JASON COLLETT at Lula Lounge (1585 Dundas West), tonight (Thursday, June 26). $8. 416-538-7405. Rating: NNNNN
for anyone familiar with jason Collett's long-running Radio Mondays singer/songwriter series, a goofily intimate "kitchen jam" (in his words) that gathers this town's best tune-slingers for stripped-down song circles, it's no shocker that the dude's obsessed with community - musical or otherwise. So Collett's recent incorporation into the amorphous musical collective that is Broken Social Scene seems like a no-brainer. His initiation started back in the fall, when Scenester Kevin Drew asked Collett to open for the band on a prospective tour. But "opening" takes on new meaning when you're dealing with such a loose-knit outfit. Collett started jamming with the crew and never stopped, even though the tour fell through.
Watching Collett rocking out with a blissed-out grin on his face during the sold-out Broken Social Scene show at Lee's Palace a few weeks ago, you felt like the guy had found his chosen family.
"We don't give much of a shit about Rolling Stone or Time Out, but we had scalpers outside Lee's Palace, and that was the big time for us," Collett effuses over the phone. He's just pulled back into Toronto after a whirlwind weekend in New York City, where his new band played two consecutive nights at the sold-out Mercury Lounge and drew over 400 fans to an in-store gig at indie record store Other Music (think Soundscapes in the Big Apple).
Sure, Collett admits, there are drawbacks to maintaining a band the size of a Toronto suburb.
"Our guest list is outrageous. Over 125 people on the guest list both nights at Lee's Palace! We've gotta get that under control, 'cause it's not like we're making money by doing that. But it is what the spirit of the band is about!"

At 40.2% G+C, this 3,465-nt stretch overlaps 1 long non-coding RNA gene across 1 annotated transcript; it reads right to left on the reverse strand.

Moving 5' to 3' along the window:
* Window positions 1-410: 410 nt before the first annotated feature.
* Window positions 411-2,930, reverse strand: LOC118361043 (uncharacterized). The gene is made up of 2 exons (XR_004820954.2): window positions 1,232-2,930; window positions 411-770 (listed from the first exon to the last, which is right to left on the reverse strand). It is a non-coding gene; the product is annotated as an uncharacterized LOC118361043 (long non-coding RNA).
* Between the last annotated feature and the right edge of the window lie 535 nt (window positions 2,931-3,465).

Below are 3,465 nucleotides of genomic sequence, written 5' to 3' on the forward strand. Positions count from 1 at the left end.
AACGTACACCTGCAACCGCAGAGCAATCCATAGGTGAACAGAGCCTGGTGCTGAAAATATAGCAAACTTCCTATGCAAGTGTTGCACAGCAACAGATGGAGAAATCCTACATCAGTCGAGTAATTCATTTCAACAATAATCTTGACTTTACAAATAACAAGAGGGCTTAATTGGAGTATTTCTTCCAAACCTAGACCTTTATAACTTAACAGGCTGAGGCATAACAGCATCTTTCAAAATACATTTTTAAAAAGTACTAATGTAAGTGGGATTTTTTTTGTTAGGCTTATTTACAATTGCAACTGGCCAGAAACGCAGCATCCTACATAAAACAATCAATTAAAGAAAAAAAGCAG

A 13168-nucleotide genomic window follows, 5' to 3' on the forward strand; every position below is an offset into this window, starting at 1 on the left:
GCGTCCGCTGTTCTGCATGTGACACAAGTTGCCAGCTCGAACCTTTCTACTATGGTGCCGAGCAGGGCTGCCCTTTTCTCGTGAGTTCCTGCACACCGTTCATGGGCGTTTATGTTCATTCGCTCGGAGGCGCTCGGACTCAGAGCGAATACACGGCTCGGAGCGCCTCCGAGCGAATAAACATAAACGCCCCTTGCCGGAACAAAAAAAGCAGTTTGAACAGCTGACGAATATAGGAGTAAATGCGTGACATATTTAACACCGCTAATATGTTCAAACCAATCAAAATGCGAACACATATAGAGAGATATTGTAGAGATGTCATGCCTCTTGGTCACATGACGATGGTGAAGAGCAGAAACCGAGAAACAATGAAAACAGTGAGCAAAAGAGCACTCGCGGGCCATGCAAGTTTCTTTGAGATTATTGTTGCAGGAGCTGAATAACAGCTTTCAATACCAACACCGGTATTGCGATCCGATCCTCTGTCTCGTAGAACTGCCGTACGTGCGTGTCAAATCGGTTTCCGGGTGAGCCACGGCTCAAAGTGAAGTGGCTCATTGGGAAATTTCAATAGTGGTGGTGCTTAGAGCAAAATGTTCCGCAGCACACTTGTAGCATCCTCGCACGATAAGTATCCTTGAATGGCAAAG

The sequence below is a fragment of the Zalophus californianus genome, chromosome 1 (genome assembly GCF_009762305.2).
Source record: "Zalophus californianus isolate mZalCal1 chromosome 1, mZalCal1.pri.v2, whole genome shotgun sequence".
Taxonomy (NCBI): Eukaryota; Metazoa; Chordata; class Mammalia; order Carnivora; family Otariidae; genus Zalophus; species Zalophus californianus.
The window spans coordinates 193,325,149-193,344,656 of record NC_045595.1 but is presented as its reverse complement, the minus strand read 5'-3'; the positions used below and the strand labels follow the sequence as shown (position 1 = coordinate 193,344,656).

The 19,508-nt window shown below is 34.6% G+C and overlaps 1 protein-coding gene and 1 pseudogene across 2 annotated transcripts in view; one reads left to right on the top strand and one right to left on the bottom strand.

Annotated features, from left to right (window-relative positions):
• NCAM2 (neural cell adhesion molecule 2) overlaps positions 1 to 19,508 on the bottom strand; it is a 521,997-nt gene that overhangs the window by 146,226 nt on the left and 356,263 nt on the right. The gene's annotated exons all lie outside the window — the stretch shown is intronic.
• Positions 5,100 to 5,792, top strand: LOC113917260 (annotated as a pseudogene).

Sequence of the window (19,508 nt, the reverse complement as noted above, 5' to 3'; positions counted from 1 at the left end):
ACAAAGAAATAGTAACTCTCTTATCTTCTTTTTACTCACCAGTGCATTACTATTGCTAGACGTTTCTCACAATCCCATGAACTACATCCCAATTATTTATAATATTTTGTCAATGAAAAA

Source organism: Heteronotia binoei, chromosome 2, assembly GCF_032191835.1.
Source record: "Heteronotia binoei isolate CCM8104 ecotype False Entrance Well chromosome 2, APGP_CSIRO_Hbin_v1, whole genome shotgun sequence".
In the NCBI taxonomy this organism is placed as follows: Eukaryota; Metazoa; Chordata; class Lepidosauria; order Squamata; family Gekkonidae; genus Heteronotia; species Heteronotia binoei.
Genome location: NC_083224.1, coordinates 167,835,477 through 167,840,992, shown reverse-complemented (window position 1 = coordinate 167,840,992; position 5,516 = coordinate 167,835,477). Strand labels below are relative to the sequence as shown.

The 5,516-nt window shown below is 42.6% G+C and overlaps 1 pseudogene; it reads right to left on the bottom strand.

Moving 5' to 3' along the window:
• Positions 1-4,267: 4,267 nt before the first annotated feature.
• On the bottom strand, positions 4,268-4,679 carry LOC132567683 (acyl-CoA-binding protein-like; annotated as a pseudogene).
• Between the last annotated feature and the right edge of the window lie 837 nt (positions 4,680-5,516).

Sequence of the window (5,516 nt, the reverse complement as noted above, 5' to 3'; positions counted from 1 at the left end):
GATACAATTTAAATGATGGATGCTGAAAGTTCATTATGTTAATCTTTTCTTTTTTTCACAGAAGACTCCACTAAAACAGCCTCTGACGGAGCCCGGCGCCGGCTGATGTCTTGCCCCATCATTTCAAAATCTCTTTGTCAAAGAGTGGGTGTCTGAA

Intriguingly, Collett's solo stuff stands in polar opposition to the meandering, atmospheric abstracto art jams that are garnering Broken Social Scene such praise. His newest disc, Motor Motel Love Songs, which dropped back in November and has just been re-released by indie major label Arts & Crafts (an EMI subsidiary and the brainchild of Drew, who teamed up with buddies Jeffrey Remedios and Daniel Cutler), is elegantly rootsy singer/songwriter craft, rugged vignettes that get Collett tagged as the Tom Petty of the BSS community.
Although the tunes on the disc were culled from two earlier bare-bones indie releases (1999's Chrome Reflection and 2001's Bitter Beauty), not one whiff of staleness emanates from its 12 tracks.These are rock-solid tunes that have the simple resonance of lasting classics.
Collett says that playing for new audiences has breathed new life into the songs.
"I feel like I've got a great advantage, being able to put out the 'best of' so far and have it be treated as a debut. But what made me able to do this in the first place was realizing that bands do this now. Even that Hives record that blew up, that was a compilation of seven records. Often when bands are released in other countries, they're doing the best-of so far. I just decided, what the fuck, nobody knows me outside Toronto. So we got lucky doing it."
Within Toronto, however, Collett is a mainstay. He's been around for two decades now, playing with folks like Andrew Cash in former band Bird and building up institutions like Radio Mondays. Musicians line up to participate in the singer/songwriter series, which thrills Collett, who started it up out of a desire to create the community he lacked growing up in Bramalea.
"I ran away to finish school in Toronto when I was 17 because I knew I couldn't live there any more. I hit my 30s and found myself wondering what happened to people I went to high school with. I felt this longing to actually revisit it, but there was nothing to revisit."